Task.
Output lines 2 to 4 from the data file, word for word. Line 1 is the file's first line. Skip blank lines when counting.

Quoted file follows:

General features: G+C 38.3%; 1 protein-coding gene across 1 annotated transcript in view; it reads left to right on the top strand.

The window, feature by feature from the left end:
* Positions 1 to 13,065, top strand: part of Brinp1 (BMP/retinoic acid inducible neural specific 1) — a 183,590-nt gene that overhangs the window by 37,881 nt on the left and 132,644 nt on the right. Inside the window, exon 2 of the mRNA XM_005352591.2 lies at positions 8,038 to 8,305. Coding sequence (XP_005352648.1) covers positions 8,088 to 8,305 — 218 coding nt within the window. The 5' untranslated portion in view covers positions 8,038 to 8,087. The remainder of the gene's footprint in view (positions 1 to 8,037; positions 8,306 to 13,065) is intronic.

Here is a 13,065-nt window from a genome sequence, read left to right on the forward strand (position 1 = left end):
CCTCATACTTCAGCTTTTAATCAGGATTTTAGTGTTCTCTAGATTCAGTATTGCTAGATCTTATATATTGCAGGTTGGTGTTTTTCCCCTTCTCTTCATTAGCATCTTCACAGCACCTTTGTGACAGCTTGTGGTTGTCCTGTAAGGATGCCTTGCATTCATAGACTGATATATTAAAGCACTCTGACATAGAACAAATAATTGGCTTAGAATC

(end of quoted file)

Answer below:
The window, feature by feature from the left end:
* Positions 1 to 13,065, top strand: part of Brinp1 (BMP/retinoic acid inducible neural specific 1) — a 183,590-nt gene that overhangs the window by 37,881 nt on the left and 132,644 nt on the right. Inside the window, exon 2 of the mRNA XM_005352591.2 lies at positions 8,038 to 8,305. Coding sequence (XP_005352648.1) covers positions 8,088 to 8,305 — 218 coding nt within the window. The 5' untranslated portion in view covers positions 8,038 to 8,087. The remainder of the gene's footprint in view (positions 1 to 8,037; positions 8,306 to 13,065) is intronic.

Here is a 13,065-nt window from a genome sequence, read left to right on the forward strand (position 1 = left end):